Blog

Jan
29

The New Year Begins

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So many of our families will have endured a tough milestone – Christmas with a loved one missing from the table. We spent some time thinking of those families who have entrusted us with the care of someone they love, and who will have been keenly feeling a loss. We hope that those families were being loved and supported, and lighting a candle for the one who is not with them this year.

It is a good reminder to all of us to reach out at these significant times of the year, to make sure nobody is feeling too alone or without friendship and care.

 


Jan
28

You just have to love Anne Lamott

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We often come across beautifully written pieces that we feel may helpful for our families as they deal with loss and grief. Anne Lamott just always seems to know what to say. We really enjoyed this very personal writing from her own experience…

Anne Lamott
16 January at 07:06 ·
When people we can’t live without die, everyone likes to quote John Donne, “Death be not proud.” Yeah yeah yeah, thank you for sharing. My father died of brain cancer when he was seven years younger than I am now. He was my closest person. I did not love it. My best friend died years ago, leaving behind an 18 month old daughter. She was my closest person. I did not love it, or agree to it, and just barely survived it.

My darling friend Ann Brebner passed away early Friday. (You were so incredibly generous to donate to the fund for her home-care. Your generosity has given me such huge abiding hope in Goodness and miracles. We were down to almost no money. She accidentally spent her life creating and directing plays, loving us crazily, laughing and listening to music, giving to charity, instead of investing.)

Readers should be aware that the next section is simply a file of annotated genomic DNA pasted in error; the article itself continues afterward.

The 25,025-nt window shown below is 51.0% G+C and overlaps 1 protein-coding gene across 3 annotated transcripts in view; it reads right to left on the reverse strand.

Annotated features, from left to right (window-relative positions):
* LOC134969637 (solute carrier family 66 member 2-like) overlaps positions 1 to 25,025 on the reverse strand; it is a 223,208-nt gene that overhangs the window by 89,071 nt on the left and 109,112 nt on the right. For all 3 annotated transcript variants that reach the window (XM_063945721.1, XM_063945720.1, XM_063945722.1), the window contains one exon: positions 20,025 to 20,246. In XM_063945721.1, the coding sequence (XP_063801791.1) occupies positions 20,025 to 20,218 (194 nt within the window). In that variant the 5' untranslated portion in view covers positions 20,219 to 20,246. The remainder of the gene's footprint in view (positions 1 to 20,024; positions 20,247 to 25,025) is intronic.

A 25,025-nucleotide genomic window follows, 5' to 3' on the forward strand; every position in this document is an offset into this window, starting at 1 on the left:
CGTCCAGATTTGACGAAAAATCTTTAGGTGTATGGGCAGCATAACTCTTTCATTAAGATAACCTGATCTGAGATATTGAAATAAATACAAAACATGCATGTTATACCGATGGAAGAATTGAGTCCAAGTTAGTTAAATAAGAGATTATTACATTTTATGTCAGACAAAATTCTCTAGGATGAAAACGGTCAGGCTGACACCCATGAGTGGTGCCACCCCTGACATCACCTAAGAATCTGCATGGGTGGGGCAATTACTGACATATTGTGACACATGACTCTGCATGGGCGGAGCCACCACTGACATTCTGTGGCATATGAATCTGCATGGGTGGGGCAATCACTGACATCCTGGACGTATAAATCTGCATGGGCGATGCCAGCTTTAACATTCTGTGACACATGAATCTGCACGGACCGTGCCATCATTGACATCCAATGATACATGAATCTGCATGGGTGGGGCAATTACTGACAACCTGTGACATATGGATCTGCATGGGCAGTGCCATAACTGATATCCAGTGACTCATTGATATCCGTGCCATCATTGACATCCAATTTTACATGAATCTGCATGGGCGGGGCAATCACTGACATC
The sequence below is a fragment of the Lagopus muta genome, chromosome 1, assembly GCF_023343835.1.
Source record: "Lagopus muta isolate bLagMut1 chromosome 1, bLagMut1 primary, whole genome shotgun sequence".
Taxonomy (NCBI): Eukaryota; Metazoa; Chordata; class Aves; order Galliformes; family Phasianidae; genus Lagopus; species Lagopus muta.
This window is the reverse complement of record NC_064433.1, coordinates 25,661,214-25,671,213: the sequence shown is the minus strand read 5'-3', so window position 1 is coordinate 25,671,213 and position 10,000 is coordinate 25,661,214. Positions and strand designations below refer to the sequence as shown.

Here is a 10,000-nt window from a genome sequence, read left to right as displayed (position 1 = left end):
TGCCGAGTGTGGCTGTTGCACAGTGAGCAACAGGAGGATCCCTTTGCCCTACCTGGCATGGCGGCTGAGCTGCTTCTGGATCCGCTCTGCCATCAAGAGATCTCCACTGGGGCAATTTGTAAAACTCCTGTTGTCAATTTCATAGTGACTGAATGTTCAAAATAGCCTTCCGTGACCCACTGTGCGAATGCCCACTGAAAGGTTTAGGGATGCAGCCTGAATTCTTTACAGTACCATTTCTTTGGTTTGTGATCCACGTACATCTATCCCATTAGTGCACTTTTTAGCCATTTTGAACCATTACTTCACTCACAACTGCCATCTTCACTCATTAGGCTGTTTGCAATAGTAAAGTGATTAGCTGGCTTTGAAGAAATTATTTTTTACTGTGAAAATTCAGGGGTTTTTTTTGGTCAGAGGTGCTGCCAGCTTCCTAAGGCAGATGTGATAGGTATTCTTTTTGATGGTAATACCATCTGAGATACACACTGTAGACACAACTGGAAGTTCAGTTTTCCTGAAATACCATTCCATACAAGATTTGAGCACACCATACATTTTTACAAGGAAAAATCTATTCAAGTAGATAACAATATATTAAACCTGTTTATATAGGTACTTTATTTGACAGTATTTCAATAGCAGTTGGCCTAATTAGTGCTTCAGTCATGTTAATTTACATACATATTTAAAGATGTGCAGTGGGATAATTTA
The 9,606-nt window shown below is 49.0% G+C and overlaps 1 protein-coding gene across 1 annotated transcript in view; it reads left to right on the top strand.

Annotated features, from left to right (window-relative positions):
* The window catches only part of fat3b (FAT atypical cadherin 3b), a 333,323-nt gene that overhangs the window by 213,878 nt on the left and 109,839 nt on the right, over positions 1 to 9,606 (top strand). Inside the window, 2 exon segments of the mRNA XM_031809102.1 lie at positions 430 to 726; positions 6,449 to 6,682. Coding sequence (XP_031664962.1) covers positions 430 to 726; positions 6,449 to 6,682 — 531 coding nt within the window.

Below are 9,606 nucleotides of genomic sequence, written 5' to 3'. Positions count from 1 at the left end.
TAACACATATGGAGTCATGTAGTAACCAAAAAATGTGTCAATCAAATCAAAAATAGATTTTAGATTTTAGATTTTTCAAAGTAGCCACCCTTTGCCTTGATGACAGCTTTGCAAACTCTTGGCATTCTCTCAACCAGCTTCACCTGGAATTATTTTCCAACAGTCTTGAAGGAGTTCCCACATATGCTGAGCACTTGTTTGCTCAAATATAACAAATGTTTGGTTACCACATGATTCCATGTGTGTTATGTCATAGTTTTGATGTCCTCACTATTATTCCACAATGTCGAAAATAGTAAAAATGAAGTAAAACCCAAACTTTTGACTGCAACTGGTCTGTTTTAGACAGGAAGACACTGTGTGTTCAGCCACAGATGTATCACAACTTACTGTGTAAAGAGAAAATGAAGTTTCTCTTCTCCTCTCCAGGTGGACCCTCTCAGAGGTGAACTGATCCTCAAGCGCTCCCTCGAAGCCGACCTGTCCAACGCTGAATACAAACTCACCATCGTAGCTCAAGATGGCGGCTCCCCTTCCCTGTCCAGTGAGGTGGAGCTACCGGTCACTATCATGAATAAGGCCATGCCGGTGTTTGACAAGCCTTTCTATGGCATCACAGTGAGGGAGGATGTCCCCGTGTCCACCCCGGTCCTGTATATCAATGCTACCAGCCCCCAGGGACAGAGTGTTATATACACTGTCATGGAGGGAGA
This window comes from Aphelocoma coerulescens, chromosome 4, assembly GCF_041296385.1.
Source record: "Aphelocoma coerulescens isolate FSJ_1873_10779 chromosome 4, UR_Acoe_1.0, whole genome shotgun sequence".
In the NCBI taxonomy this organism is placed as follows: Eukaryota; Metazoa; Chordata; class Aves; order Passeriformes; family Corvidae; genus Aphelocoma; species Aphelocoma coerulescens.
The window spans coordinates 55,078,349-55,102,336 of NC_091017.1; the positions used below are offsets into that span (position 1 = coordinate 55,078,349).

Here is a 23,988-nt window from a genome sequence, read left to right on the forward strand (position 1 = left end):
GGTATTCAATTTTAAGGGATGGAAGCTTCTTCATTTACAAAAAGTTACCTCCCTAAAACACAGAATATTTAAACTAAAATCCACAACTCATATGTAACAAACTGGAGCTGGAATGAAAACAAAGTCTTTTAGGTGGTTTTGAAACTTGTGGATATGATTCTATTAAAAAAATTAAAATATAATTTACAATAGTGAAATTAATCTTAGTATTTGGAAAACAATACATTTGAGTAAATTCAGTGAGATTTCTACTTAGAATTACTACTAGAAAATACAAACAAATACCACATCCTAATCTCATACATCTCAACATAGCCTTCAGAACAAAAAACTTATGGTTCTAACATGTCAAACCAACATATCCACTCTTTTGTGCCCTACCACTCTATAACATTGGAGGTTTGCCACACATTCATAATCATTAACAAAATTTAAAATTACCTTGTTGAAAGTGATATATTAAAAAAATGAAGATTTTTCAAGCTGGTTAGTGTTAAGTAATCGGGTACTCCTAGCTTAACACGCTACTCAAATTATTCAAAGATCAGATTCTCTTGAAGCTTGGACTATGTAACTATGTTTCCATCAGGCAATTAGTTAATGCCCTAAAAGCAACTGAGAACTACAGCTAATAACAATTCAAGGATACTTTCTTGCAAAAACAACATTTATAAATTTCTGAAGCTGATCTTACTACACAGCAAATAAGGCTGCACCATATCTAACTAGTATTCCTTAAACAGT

Maybe this passing seems less death-y, as she was 93. But believe me, she had done the dying part, the closing-up-shop part, the leaving-us part, just like everyone has to do. It’s death 101 for everyone here on the incarnational side of things: we do it with no owner’s manual (Death for Dummies?) , and at the end, alone. If I were God’s West Coast representative, I would have a different system in place, i.e. less mysterioso Ouija board enigma. More grok-able My grandson stood nearby her at church as she sometimes painstakingly got out of our car. He always called her Ann Brevner, one word. “Hi, Annbrevner!” I told him Friday night that she had passed, and his mouth dropped open. “AnnBREVNER died?” he asked. Then, “I wonder what that’s like? Dying?”

So I thought I would tell you what I know, because this thing, this aspect of reality, this weird scary aspect of life, can just wreck everything if you don’t figure out at some point that it is what makes life so profound, meaningful, rich, complex, wild. If you try to outrun this existential truth, with manic achievement and people-pleasing and exotic distractions, it begins to argue a wasted life. Everyone we love–and I am just going to add, in a whisper, even our children and nieces and nephews–will die. They will no longer be here, on this side of eternity. We Christians see death as just being a fairly significant change of address, but still, our most cherished people will no longer be here, to have and to hold, or reach by phone.

This can kind of ruin everything. When my son was little, he asked if we would die at the exact same moment. When I said, No, probably not, he wept, and then said, “If I had known that, I wouldn’t have agreed to be born.”